Building the ‘Untextbook’

Based on feedback from the conference sessions we started to map out the functionality and design of the platform to host resources that would become the untextbook. Working with a talented and thoughtful designer, Tom Woodward, we determined what could and would be possible building upon the open-source software, WordPress. 

Our goal was to ensure the platform itself could also be openly shared and developed further. One can find the source code on GitHub for forking or redevelopment. For other examples of how this model has been used, see and 

In January-May 2022, the platform was further reviewed, tested, and adjusted based on feedback from a small group of students who made use of the tool as part of their coursework. The experience of students and instructors using the tool was positive and lots of contributions were registered through the platform providing opportunities for the instructors to respond and for students to connect with each other’s ideas.

Calls for Participation 

In November of 2021 we invited authors to submit contributions for the reader in critical learning design. In total, 14 contributions were collected and went through an open peer review process. We are delighted to present these articles here and offer the functionality developed for the open textbook as a means for participants to further engage with the writing.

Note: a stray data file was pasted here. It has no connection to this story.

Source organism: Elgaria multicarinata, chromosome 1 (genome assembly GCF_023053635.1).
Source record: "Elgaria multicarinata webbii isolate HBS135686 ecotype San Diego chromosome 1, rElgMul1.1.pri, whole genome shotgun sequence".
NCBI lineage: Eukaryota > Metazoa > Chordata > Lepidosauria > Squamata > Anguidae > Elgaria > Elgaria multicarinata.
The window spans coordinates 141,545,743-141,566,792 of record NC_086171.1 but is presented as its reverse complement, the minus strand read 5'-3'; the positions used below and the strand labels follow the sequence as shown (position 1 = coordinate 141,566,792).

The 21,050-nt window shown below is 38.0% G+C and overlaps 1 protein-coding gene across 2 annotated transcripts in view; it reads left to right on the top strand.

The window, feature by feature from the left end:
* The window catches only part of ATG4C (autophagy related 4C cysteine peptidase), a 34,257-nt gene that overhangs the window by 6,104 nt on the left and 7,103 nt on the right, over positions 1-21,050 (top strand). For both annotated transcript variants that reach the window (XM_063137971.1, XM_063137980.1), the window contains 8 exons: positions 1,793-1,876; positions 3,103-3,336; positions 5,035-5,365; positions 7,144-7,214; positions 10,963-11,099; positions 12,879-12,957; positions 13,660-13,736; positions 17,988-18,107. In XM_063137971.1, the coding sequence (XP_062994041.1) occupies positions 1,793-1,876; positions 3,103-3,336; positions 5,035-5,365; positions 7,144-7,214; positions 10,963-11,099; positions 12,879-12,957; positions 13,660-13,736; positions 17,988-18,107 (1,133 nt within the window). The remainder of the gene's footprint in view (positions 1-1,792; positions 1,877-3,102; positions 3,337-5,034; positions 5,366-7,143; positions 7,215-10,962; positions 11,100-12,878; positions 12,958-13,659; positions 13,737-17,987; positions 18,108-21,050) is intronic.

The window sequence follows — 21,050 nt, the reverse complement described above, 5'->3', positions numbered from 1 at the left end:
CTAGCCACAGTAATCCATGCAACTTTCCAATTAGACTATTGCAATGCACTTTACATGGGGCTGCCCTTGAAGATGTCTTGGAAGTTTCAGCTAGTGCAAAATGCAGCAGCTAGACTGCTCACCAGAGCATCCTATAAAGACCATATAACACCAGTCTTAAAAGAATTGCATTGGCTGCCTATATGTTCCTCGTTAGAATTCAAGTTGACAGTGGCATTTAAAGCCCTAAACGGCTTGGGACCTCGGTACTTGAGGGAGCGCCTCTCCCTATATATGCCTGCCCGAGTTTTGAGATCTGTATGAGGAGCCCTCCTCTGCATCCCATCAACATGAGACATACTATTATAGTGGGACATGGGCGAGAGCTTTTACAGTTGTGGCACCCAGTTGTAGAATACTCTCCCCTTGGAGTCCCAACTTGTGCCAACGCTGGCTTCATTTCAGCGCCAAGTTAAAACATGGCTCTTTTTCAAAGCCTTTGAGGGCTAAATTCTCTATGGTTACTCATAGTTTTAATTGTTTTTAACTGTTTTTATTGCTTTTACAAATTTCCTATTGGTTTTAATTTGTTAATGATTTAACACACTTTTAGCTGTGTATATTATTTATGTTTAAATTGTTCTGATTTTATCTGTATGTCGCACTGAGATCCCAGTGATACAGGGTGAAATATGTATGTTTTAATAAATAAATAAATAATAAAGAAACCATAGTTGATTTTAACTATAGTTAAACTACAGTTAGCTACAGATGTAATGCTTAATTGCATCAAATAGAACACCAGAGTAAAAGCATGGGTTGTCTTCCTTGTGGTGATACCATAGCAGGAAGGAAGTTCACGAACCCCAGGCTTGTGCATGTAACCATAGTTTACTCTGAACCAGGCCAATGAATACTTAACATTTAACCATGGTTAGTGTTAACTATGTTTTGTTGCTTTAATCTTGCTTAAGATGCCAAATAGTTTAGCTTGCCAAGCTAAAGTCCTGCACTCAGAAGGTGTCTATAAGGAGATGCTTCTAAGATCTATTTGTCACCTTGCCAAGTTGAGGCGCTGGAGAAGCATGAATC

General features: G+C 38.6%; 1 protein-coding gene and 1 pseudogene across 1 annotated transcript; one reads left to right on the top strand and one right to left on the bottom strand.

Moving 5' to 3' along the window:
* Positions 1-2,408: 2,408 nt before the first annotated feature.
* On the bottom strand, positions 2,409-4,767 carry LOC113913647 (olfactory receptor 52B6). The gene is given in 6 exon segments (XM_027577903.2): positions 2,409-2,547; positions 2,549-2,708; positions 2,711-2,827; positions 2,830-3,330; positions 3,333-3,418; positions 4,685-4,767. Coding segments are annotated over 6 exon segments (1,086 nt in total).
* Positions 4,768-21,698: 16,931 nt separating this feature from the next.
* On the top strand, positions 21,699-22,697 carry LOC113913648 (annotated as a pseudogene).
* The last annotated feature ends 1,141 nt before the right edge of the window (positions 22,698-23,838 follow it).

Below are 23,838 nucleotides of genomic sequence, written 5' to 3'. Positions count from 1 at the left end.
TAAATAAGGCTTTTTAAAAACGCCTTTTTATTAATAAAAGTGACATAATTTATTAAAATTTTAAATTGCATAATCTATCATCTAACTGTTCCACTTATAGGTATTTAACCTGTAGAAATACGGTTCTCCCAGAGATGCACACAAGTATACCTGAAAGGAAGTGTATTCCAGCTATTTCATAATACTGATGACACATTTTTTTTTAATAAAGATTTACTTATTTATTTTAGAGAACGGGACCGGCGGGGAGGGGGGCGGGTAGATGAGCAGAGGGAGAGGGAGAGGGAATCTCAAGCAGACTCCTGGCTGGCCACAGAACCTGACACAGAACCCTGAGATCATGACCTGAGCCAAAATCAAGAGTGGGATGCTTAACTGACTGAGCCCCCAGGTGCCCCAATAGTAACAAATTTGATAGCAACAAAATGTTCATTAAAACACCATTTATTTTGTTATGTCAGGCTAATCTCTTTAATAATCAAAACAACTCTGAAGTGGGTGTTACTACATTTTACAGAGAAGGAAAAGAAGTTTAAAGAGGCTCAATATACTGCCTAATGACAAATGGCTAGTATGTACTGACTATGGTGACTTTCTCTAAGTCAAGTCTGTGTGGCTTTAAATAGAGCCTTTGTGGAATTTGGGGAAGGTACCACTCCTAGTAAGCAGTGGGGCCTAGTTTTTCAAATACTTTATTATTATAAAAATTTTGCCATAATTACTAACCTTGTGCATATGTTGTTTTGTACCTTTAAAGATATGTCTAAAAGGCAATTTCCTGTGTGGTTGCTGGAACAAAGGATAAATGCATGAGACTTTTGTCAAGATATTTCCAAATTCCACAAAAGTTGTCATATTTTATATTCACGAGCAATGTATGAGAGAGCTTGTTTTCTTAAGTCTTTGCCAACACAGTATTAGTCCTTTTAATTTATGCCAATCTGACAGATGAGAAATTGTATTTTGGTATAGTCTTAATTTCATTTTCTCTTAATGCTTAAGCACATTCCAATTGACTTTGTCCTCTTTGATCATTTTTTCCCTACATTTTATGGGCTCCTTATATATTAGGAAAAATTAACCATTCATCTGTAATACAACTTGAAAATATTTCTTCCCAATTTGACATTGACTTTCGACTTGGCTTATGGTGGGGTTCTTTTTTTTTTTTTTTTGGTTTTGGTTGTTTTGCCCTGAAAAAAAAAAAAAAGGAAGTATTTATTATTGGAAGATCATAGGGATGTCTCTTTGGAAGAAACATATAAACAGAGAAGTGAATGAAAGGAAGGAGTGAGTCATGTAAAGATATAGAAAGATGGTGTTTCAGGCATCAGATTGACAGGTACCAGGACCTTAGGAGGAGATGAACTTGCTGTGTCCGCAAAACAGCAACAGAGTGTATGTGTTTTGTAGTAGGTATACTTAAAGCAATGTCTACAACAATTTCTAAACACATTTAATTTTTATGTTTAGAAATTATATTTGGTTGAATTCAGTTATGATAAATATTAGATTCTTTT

The Future

While the reader has come to fruition, there is still much to be done in testing and developing the untextbook platform further. We have conducted data collection about the user interface and experiences of several students who used the platform and are currently synthesizing that data. We are interested in hearing from educators who might want to use the platform as is, with the articles presented here, or for use in another discipline with a distinct set of texts. 

Please feel free to contact us for further information or inquiries.

Research Outputs from the Project

Harrison, M., Paskevicius, M., Devries, I., & Morgan, T. (2022). Crowdsourcing the (Un)Textbook: Rethinking and Future Thinking the Role of the Textbook in Open Pedagogy. The Open/Technology in Education, Society, and Scholarship Association Journal, 2(1), 1–17.

Harrison, Michelle, DeVries, Irwin, Paskevicius, Michael, & Morgan, Tannis. (2022). Rethinking and recasting the textbook: Reframing learning design with open educational practices. In T. Jaffer, L. Govender, & L. Czerniewicz (Eds.), Learning Design Voices. University of Cape Town.


Cronin, C. (2017). Openness and Praxis: Exploring the Use of Open Educational Practices in Higher Education. The International Review of Research in Open and Distributed Learning,18(5). 

Hamilton, D. (2003). Instruction in the making: Peter Ramos and the beginnings of modern schooling. Accessed at